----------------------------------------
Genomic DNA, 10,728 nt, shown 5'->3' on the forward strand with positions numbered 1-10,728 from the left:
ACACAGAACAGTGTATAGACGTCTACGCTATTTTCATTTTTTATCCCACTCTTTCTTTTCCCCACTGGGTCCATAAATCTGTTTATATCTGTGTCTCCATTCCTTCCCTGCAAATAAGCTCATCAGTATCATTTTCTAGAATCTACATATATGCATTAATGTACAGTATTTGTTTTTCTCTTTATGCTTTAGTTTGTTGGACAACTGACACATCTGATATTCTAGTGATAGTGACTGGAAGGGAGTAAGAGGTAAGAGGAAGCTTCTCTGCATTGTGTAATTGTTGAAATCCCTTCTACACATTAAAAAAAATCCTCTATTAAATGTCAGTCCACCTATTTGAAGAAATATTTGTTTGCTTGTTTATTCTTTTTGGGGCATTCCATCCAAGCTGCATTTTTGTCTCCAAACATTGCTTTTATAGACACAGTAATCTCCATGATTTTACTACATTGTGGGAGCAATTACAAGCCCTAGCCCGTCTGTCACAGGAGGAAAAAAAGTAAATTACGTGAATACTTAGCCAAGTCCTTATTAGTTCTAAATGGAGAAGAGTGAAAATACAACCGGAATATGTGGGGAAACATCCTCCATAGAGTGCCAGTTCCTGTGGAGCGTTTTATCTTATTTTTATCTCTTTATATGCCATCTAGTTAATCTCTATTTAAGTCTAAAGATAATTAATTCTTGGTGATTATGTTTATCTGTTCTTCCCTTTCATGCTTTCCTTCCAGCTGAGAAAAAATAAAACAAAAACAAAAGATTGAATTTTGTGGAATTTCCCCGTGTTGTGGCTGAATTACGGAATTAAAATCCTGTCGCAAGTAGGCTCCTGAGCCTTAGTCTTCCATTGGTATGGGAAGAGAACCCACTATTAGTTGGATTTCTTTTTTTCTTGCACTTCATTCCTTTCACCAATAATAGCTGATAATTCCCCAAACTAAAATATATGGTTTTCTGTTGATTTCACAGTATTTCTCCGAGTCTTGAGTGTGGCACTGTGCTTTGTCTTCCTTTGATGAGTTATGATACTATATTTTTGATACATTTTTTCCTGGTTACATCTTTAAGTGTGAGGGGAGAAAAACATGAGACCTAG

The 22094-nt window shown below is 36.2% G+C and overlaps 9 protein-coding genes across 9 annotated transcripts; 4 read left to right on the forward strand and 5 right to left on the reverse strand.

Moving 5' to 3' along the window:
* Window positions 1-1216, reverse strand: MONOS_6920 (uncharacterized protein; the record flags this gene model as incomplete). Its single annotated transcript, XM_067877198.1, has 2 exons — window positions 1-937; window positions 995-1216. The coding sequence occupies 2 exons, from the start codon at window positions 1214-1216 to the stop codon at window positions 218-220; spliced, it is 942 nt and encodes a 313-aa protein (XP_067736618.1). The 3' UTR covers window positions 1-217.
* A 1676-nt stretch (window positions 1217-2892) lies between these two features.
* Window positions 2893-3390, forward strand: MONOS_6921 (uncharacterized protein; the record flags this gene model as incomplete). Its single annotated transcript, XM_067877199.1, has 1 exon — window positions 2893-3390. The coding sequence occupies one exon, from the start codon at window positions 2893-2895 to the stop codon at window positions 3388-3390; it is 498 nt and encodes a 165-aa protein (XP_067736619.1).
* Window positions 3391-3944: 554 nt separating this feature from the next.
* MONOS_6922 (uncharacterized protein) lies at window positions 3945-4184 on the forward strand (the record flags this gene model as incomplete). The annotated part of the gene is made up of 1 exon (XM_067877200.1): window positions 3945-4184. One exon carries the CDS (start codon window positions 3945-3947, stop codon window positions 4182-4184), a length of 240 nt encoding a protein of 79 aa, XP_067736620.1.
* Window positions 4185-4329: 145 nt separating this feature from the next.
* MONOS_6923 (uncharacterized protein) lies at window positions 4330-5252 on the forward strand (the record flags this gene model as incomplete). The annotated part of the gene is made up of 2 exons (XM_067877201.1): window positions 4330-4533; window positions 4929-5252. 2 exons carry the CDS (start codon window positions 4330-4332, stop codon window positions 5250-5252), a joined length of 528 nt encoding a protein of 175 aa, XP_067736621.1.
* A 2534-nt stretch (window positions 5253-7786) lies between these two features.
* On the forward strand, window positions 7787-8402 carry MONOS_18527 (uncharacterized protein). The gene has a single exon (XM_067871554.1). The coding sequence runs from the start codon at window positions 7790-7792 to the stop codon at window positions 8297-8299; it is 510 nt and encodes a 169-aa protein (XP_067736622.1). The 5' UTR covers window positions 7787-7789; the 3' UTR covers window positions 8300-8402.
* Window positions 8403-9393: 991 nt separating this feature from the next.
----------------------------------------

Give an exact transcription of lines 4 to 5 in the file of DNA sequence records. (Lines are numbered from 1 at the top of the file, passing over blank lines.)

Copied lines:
Moving 5' to 3' along the window:
* Window positions 1-1216, reverse strand: MONOS_6920 (uncharacterized protein; the record flags this gene model as incomplete). Its single annotated transcript, XM_067877198.1, has 2 exons — window positions 1-937; window positions 995-1216. The coding sequence occupies 2 exons, from the start codon at window positions 1214-1216 to the stop codon at window positions 218-220; spliced, it is 942 nt and encodes a 313-aa protein (XP_067736618.1). The 3' UTR covers window positions 1-217.